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Correlation Between Gold and Interest Rates

Gold and Interest Rates: What’s the Correlation?

John-Rothans

Written by John Rothans

Apr 10, 2020

If you follow financial news, you know low or negative interest rates historically have been good for gold. But why? How is a tangible asset like gold related to a percentage that’s set by the Federal Reserve? Follow along for the explanation.

What Happens to Gold When Interest Rates Drop?

In March 2020, the Federal Reserve—which sets monetary policy for the U.S.—cut the Fed funds rate by 1%, to a range of 0–0.25%, in response to worries about a weakening global economy. The Fed funds rate is the interest rate that banks and credit unions charge each other for overnight loans. In turn, this rate trickles down to impact your credit card rates, savings and CD rates, mortgage rates, and sometimes auto loan rates.

In a low-interest-rate climate, gold tends to attract buyers hunting for a safe-haven asset, MarketWatch reports. George Gero, managing director of RBC Wealth Management, told MarketWatch that the Fed funds rate cut and the global economic pullback aided the uptrend for gold.

In early April 2020, the price of gold was hovering around $1,675/oz., close to the high for 2020 so far.

The World Gold Council notes that the Fed rate cut should further support demand for gold among asset holders, even if consumer demand for gold declines.

All of this underscores the correlation between interest rates and gold.

How Do Bond Yields Affect Gold?

Treasury bond yields also have a relationship with gold.

In tandem with the March 2020 drop of the Fed funds rate, the yield for a benchmark 10-year Treasury bond sank to a record low. In early April 2020, that yield sat below 0.7%.

“When interest rates fall, bond prices tend to rise—driving down yields—as [asset holders] chase a better return by moving money into government bonds instead of keeping their cash in the bank and collecting paltry interest,” Business Insider reports.

But in a low-bond-yield environment, asset holders often seek portfolio alternatives like gold.

“Gold enjoys a number of advantages over Treasury bills, making it a welcome supplement to a portfolio’s liquid-asset holdings and an effective diversifier…. Bullion is an anonymous asset independent of any government’s policy and an international currency free of national boundaries,” according to a report from the World Gold Council.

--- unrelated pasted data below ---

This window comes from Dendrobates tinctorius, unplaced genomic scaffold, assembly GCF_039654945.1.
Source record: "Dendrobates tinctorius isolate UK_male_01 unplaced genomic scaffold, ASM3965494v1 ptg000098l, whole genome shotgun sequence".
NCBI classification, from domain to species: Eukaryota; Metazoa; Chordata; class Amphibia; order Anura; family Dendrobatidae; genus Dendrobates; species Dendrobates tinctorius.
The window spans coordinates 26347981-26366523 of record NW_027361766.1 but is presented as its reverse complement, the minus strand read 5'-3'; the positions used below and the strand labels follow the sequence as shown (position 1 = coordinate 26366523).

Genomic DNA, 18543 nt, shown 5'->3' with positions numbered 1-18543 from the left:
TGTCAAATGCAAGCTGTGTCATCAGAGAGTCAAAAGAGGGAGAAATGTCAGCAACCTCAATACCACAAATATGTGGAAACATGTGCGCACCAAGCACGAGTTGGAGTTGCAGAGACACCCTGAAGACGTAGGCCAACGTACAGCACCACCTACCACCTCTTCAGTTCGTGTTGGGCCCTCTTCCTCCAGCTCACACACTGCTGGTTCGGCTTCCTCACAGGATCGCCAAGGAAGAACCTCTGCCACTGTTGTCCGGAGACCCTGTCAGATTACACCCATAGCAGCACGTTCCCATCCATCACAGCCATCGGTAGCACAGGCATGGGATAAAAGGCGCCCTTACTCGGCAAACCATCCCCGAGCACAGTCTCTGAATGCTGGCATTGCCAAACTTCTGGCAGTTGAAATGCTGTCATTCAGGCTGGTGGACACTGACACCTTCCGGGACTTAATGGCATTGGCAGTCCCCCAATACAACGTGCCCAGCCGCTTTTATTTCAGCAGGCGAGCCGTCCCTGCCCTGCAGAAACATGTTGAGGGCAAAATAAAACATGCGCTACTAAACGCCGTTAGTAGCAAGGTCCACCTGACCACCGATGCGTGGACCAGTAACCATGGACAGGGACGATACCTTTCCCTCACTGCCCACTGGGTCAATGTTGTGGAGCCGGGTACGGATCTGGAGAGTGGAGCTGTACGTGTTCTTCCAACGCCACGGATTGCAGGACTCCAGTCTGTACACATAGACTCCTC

Should You Buy Gold Now?

Some analysts believe gold represents a go-to safe haven amid the current economic turmoil.

“I think the only thing you can own right now is gold,” Adam Button, managing editor of Forexlive.com, told Kitco News in mid-March 2020.

“Right now” could last for a while.

In early April 2020, Jordan Eliseo, senior investment manager at The Perth Mint, said that in light of the current monetary environment and amid economic and market risks, he doesn’t think the long-term upward trend of gold prices will change anytime soon, reports Kitco News.

“The yellow metal looks set to remain an important asset in well-diversified portfolios,” Eliseo said.

In a CNBC interview published in early April 2020, well-respected gold analyst George Milling-Stanley made a case for gold as an attractive asset in uncertain times. He recommends that gold make up as much as 10% of a portfolio.

“In my view, gold is a hedge against the unexpected, whether it is a hedge against macroeconomics or geopolitical [issues] like wars or pestilence,” Milling-Stanley said. “It has always been protection against the unexpected, whatever that might be. Gold tends to perform whenever anything unexpected happens.”

Low interest rates can be good for gold and good for you. Call U.S. Money Reserve at 844-307-1589 to learn more about current gold prices and the precious metals landscape.

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